Progress, I Guess?

I received in the mail today what, in the sales/marketing world, we'd call a "pre-approach" letter. It was a letter confirming that my healthcare provider is aware of me and my COVID needs. Moreover, it offered up the tantalizing notion that one day (although they didn't specify) when it is my turn, I will indeed get contacted/scheduled for my inoculation. Unfortunately, they couldn't be any more specific because their allotment of vaccines barely scratches the surface of the actual need. Nevert


Or to quote my high school baseball coach: "Reorientated." A cancer diagnosis, especially a "terminal" one, can cause that. However, what I'm addressing this week is money: what to do with what you have when you didn't expect you'd still have it. And by 'have it,' I mean you're still alive and you still have some control over what to do with it. What this previous paragraph questions is what to do with the money you've accumulated your whole life after you've outlived your original prognosi

Cancer and COVID-19...

...don't exactly go together like milk and cookies. Rather, they go together like snow and ice. One or the other is bad enough, but together they become even worse. And unfortunately I have one and am constantly worried/mindful of the other. Moreover, since COVID is kind of a pulmonary issue, those of us who have cancer in the lungs, where we're already compromised, need to contract a virus like this like Washington, DC needs a "wintry mix'' in the forecast. In the course of my ongoing papi


mum has been ill for 11 months now. some hospitalisations, care at home. chemotherapy treatments.  The doctor tells us that mum is ready to stop fighting. What a cowardly catch.  He tells us to prepare ourselves for the hardest part. She is making her way. She is accepting the disease, and the fatality. Because the treatment will not be able to save her.  It is the anguish.... we do as usual, we wait, the day when, mum will tell us "I don't want to fight anymore", "I'm tired, let me go".


Z-Jeanne in anguish

In Effect, a Trade

Incurable but treatable non-small cell lung cancer, stage IV for incurable but treatable papillary thyroid cancer stage IV. And though it may have taken a while to get re-diagnosed (nearly 11 years), the eagle, as they say, apparently has landed. Nevertheless, I'm glad to still be here. Let me amend that. After being given my first "terminal" diagnosis in late February, 2009, with an accompanying "13 month to two year" prognosis, I am glad to be anywhere. Still, it would have been preferred had

New Year, Old Problem: Cancer

As I sit and write here, with too much time on my hands, I can't help but consider my lot in life. In a little less than two months: Feb. 20, I will celebrate (if that's even the right word), the 12-year anniversary of my original cancer diagnosis. On that date, I received a phone call at work from my internal medicine doctor advising me that the previous week's surgical biopsy indicated a malignancy in my lungs. The following week, Team Lourie was sitting in an oncologist's office waiting for t

Trip, and Hopefully Not a Fall

Having recently returned from a driving sojourn through the south with stops and stays in North Carolina, South Carolina and Florida visiting four sets of friends in those three states, I can say with certainty that wearing masks, social distancing and common sense consideration for your fellow citizen were not nearly so accepted as we had hoped. Though we didn't exactly mingle with the masses, we were, nonetheless, in unchartered territory. As such, my wife and I will be getting COVID tests aft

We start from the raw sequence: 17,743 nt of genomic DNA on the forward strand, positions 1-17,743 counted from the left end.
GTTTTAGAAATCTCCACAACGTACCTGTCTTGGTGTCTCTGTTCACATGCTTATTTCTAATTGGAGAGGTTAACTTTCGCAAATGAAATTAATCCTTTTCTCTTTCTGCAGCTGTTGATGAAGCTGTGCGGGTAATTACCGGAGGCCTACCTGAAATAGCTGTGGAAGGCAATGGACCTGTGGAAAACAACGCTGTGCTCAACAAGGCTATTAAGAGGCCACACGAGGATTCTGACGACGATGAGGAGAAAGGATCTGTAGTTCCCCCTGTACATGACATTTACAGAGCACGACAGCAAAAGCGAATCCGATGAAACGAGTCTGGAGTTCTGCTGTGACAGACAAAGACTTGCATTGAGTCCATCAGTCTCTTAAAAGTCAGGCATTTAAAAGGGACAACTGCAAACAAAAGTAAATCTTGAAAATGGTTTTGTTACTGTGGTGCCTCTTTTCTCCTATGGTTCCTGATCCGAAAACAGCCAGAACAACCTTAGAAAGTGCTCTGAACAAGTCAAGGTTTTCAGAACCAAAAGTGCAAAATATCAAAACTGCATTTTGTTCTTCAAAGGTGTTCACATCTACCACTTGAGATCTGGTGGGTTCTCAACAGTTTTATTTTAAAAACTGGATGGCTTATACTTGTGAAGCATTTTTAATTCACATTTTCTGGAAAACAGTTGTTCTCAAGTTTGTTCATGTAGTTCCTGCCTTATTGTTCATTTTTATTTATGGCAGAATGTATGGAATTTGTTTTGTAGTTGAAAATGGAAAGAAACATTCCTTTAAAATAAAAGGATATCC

LCSC Blog in Survivor Story

Three Strikes ...

... and now I'm out - of the Handel's Messiah sweepstakes. The sweepstakes being to write in 50 words or less on "Why do you love Handel's Messiah?" All I can answer is one word: Hallelujah, and I don't mean the chorus either. 'Three strikes' refers to the number of times I have now been subjected to this "holiday tradition." The first time I was an attendee - with thousands of other Washingtonians. in a jam-packed National Cathedral one Christmas season. The second time, while visiting my fathe


LCSC Blog in Survivor Story

"Medican't" Take It Anymore

The non-stop - or, so it seems - television advertising letting all of us viewers know that the 2020 Medicare Open Enrollment window is about to slam shut is nearly over. For those of us age 65 or older, this is not an opportunity to ignore. And given the frequency and repetition (the commercials are repeated, rarely ever different), at least on the channels that I watch (maybe that's the problem?), I feel like Bill Murray reliving his previous 24 hours endlessly in the movie Groundhog Day. Howe


LCSC Blog in Survivor Story

Non VA Specialist Care for Veterans

Recently found out that I have cancer in  left lung along with pleurisy effusion  and enlarged lymph glands. I will be getting a biopsy and drain the pleurisy effusion this week,  I have a C&P exam next week that will designate  me as a Veteran with a 100% service connected disability.  This will be a major factor in working with the expenses that are sure to happen with me.  I am able to secure a non-VA specialist since my local VA Medical Center is not equipped to work with lung cancer pat


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A Bone to Pick

Not that I'm the most-stressed about it, but I am at least stressed about a bone scan I'm having this week. The reason being that thyroid cancer that's metastasized - which mine has, sometimes moves to the bones. And since I have some knee-hip discomfort, particularly when I get up from a seated position, my oncologist ordered this two-step diagnostic process: an injection of something followed a few hours later by the actual scan to assess the damage. Not that I want to look for trouble (since


LCSC Blog in Survivor Story